City of Kenner bans purchase of Nike products, mayor decries Nike’s ‘political message’

KENNER - Booster clubs in the City of Kenner are now forbidden to buy any Nike products.

Kenner Mayor Ben Zahn sent out a memo on September 5 with the new directive, a day after Nike made headlines by introducing Colin Kaepernick as one of the faces of its “Just Do It” 30th anniversary ad campaign.

Now the memo, which was addressed to Parks and Recreation director Chad Pitfield, is making headlines itself for the apparent political motivation behind the ban.

“Effective immediately all purchases made by any booster club at any Kenner Recreation Facility for wearing apparel, shoes, athletic equipment, and/or any athletic product must be approved by the Director of Parks and Recreation, or his designee,” the memo reads. “Under no circumstances will any Nike product or any product with the Nike logo be purchased for use or delivery at any City of Kenner Recreation Facility.”

The City of Kenner has confirmed the authenticity of the memo.

Kenner City Councilman Gregory Carroll has said he wants to meet with Zahn to discuss the memo.

Kaepernick, a former NFL quarterback and outspoken social activist, began the #takeaknee protests during the playing of the National Anthem before NFL games.

President Trump declared that the protest was disrespectful to the American flag, leading to boycotts of NFL games and other protests last season.

Despite the controversial choice of Kaepernick for the new ad campaign, or perhaps because of it, Nike has reported a significant spike in online sales since the ads premiered.

However, none of those sales have apparently come from the City of Kenner.

Zahn issued the following statement regarding the memo:

"Private, for-profit companies have every right to advertise how they wish, even if it means using advertising to promote corporate political beliefs. Individuals also have every right to support or oppose any company or brand for any reason. Those freedoms should never be lost.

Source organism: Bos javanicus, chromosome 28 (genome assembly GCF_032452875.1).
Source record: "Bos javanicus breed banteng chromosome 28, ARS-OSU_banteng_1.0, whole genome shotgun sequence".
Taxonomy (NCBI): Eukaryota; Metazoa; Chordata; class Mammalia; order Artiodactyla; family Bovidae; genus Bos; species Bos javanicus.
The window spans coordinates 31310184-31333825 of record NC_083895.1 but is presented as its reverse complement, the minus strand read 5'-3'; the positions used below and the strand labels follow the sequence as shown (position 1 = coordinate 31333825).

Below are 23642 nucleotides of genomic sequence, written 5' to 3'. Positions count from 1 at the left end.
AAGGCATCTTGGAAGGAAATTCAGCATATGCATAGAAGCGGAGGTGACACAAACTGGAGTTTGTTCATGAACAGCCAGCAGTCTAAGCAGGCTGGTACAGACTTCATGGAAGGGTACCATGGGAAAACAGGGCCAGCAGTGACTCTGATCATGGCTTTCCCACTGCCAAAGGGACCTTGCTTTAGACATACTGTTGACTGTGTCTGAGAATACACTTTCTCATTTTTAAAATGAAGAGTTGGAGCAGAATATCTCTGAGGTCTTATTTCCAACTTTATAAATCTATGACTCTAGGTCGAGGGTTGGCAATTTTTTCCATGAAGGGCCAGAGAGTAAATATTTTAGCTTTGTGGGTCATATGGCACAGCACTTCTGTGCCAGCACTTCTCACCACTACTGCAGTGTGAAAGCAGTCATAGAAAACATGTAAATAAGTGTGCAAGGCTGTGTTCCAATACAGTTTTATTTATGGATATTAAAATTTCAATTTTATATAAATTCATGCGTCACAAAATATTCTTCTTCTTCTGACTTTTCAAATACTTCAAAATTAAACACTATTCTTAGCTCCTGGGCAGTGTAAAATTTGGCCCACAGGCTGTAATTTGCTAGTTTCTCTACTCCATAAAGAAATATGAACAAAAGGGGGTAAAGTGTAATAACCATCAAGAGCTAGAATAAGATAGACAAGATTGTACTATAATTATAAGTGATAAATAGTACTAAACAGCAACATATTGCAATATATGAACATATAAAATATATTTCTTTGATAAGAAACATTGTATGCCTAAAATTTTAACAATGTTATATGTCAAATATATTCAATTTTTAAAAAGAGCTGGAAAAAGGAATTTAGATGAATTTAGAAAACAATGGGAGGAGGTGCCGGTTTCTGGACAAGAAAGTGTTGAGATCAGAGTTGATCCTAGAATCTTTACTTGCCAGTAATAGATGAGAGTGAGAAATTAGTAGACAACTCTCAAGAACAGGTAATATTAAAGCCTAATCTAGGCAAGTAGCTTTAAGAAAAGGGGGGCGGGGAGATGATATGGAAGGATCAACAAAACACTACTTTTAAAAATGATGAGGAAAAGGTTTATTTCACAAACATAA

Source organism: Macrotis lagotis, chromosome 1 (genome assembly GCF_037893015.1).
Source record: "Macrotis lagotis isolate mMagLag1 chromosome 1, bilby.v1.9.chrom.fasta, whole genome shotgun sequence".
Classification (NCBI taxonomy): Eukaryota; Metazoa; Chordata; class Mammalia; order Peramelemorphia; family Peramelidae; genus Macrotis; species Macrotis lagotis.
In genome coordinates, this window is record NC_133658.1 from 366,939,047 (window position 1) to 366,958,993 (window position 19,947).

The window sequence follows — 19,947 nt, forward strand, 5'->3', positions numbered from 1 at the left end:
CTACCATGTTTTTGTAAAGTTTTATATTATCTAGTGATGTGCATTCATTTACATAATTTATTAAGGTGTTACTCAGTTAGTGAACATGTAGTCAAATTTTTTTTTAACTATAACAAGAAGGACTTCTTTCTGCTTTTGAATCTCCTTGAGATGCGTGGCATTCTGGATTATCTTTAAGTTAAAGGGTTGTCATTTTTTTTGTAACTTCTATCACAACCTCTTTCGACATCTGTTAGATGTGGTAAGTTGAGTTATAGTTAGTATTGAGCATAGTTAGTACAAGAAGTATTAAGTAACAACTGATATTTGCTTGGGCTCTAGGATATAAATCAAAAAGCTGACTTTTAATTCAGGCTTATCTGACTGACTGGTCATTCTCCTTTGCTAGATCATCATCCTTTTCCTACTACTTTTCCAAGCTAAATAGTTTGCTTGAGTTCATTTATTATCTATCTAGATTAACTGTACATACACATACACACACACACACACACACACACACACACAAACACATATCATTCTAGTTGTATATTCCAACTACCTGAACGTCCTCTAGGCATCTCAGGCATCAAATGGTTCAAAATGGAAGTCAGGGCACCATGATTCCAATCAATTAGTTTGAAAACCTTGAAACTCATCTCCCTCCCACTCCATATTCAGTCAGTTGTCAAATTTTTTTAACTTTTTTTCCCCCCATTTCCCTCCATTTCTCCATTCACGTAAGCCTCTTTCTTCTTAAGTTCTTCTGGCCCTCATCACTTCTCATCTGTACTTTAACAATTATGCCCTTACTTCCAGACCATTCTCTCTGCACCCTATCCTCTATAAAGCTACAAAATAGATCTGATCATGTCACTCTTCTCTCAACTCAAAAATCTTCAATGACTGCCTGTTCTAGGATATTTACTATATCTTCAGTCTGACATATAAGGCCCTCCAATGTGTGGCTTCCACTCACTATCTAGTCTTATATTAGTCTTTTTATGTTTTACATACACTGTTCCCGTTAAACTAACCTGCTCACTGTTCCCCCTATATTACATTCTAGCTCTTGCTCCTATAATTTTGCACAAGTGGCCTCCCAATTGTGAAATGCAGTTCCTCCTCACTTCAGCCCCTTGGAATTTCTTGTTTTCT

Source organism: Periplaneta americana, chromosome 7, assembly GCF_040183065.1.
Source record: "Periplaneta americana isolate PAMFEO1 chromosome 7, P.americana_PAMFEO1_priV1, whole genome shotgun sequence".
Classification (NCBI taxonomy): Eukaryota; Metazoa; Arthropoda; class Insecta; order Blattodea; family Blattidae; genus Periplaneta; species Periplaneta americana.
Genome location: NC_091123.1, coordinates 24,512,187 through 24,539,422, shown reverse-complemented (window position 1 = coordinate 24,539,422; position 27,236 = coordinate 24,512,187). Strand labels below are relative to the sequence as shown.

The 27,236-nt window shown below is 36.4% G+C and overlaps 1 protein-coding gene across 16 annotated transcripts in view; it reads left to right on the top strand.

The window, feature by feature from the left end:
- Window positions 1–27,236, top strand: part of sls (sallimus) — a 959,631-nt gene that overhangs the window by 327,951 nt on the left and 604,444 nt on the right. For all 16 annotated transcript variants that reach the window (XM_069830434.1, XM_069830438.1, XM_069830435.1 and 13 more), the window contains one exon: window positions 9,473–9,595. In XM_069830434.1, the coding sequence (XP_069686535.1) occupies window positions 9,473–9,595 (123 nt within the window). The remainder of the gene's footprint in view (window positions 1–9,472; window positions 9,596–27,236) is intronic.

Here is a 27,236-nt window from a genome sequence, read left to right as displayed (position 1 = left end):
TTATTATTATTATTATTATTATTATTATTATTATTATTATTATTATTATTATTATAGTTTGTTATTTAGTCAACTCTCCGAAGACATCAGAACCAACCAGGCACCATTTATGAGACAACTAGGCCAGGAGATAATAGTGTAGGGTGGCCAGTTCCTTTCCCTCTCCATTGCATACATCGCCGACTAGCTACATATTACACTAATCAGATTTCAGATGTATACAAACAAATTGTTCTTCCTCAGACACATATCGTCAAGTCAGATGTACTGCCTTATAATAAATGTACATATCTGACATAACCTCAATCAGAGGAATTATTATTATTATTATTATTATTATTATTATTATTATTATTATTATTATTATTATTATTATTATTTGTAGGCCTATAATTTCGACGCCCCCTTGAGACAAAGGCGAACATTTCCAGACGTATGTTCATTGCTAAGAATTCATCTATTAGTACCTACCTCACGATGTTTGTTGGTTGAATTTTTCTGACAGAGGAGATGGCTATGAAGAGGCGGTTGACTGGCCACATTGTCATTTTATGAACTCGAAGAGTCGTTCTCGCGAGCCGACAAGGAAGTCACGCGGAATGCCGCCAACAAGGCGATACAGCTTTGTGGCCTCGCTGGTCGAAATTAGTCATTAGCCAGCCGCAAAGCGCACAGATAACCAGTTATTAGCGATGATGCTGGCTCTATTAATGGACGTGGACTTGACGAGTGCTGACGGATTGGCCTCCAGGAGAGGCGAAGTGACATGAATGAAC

I applaud Nike’s message of inclusion and encouragement for everyone to be their best and dream big. But I also recognize that Nike, in its zeal to sell shoes, chose to promote and sell a political message.

In Kenner, like every city, our citizens and our taxpayers cover a wide spectrum of political philosophies and agendas. We must respect all of those agendas and philosophies. So, when a company uses its advertising as its own political megaphone, government should be fair to all of its people and not allow taxpayer dollars to be used to help that company push its own political agenda.

My decision is only to protect taxpayer dollars from being used in a political campaign. Some have asked if people will be allowed to wear Nike apparel on city playgrounds. The answer to that is … of course.

My internal memo draws the line on letting companies profit from taxpayers by espousing political beliefs. My decision disallowing Nike from profiting from our taxpayers while they are using their powerful voice as a political tool is my message. This government will not let taxpayer dollars be used to promote a company’s or individual’s political position, platform or principle. That’s my position as a matter of fairness to all."

New Orleans Mayor LaToya Cantrell issued her own statement against Zahn's decison.

"As I have emphasized repeatedly since taking office: I believe in the values the people of New Orleans stand for -- being inclusive, being accepting and supportive of all our people, committing to social justice, and being intentional about how we make decisions,” Cantrell said. "The mandate handed down by Kenner’s mayor is out of step with those values, and not reflective of the way our City does business. Although the Louis Armstrong New Orleans International Airport is located in Kenner, it is owned and governed by the City of New Orleans. Let me assure you that our airport will continue to uphold our City's values.”